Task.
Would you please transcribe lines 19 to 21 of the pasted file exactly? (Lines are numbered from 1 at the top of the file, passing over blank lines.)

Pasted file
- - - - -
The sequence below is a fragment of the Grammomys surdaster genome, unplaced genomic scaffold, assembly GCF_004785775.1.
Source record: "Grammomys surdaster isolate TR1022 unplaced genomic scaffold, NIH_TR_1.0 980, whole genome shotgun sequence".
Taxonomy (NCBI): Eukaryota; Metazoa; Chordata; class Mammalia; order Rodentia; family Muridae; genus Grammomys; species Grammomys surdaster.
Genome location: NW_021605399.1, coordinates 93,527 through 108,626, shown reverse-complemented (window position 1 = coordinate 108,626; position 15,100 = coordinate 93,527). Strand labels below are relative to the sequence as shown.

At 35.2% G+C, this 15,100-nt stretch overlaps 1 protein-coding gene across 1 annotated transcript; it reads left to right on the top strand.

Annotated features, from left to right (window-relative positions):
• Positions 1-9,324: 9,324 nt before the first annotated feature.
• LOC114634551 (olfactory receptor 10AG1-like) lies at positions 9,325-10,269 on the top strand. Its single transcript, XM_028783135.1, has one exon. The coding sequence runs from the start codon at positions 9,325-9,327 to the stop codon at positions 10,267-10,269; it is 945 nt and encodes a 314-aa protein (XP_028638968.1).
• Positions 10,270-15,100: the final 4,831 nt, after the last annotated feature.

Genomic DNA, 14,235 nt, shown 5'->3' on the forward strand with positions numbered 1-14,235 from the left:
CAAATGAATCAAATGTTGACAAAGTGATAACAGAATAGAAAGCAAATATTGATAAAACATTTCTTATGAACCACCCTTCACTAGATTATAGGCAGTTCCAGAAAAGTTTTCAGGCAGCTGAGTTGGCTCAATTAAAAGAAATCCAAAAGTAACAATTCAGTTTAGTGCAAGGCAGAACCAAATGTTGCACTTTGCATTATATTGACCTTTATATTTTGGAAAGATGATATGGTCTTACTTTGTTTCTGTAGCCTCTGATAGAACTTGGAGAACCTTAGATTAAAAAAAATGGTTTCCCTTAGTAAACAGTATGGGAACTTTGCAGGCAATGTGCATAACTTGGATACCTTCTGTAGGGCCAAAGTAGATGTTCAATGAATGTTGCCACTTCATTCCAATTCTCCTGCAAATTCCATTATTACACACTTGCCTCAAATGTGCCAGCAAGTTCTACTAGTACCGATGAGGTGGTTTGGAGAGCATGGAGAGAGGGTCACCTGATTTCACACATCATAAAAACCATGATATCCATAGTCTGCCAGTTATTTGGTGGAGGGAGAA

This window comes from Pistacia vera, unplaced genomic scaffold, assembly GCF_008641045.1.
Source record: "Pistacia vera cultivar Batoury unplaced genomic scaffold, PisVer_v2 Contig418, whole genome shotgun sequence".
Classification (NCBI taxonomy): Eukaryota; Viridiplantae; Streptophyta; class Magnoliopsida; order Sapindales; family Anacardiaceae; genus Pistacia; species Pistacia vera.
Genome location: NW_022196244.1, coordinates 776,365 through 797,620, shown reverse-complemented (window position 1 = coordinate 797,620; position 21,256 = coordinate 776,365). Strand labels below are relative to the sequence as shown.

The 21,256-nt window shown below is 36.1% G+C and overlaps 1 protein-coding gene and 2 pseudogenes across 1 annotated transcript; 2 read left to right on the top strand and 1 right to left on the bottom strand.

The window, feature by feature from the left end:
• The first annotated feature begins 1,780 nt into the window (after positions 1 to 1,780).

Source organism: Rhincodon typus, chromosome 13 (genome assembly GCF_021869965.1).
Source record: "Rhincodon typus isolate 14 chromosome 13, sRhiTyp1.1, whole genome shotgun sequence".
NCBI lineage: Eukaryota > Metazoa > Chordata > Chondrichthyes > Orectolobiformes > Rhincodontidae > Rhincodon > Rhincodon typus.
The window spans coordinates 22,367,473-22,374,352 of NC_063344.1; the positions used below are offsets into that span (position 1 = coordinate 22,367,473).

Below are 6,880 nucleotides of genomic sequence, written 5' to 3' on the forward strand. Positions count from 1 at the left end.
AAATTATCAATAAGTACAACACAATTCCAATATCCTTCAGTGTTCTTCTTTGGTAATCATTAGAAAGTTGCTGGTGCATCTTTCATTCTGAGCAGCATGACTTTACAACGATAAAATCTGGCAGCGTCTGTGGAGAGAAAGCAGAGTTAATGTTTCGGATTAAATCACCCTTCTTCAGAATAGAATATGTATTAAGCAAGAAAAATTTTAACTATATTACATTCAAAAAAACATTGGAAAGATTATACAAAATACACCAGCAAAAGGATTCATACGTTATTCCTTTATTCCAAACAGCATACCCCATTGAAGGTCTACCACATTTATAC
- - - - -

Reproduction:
Source organism: Rhincodon typus, chromosome 13 (genome assembly GCF_021869965.1).
Source record: "Rhincodon typus isolate 14 chromosome 13, sRhiTyp1.1, whole genome shotgun sequence".
NCBI lineage: Eukaryota > Metazoa > Chordata > Chondrichthyes > Orectolobiformes > Rhincodontidae > Rhincodon > Rhincodon typus.